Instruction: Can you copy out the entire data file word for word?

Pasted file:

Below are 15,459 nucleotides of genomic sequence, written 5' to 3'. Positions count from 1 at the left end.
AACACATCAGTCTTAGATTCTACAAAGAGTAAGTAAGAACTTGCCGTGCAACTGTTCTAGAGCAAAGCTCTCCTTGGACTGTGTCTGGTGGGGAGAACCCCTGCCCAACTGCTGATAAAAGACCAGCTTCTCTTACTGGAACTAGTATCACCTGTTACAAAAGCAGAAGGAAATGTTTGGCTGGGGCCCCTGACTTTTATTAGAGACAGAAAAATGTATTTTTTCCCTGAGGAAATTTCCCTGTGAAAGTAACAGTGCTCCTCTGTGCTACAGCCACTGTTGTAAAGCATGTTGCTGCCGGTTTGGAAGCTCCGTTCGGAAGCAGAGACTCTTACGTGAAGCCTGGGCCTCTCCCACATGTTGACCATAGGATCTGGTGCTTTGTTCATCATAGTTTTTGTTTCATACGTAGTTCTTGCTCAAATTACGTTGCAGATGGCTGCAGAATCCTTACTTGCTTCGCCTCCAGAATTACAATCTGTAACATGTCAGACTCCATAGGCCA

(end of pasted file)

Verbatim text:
Below are 15,459 nucleotides of genomic sequence, written 5' to 3'. Positions count from 1 at the left end.
AACACATCAGTCTTAGATTCTACAAAGAGTAAGTAAGAACTTGCCGTGCAACTGTTCTAGAGCAAAGCTCTCCTTGGACTGTGTCTGGTGGGGAGAACCCCTGCCCAACTGCTGATAAAAGACCAGCTTCTCTTACTGGAACTAGTATCACCTGTTACAAAAGCAGAAGGAAATGTTTGGCTGGGGCCCCTGACTTTTATTAGAGACAGAAAAATGTATTTTTTCCCTGAGGAAATTTCCCTGTGAAAGTAACAGTGCTCCTCTGTGCTACAGCCACTGTTGTAAAGCATGTTGCTGCCGGTTTGGAAGCTCCGTTCGGAAGCAGAGACTCTTACGTGAAGCCTGGGCCTCTCCCACATGTTGACCATAGGATCTGGTGCTTTGTTCATCATAGTTTTTGTTTCATACGTAGTTCTTGCTCAAATTACGTTGCAGATGGCTGCAGAATCCTTACTTGCTTCGCCTCCAGAATTACAATCTGTAACATGTCAGACTCCATAGGCCA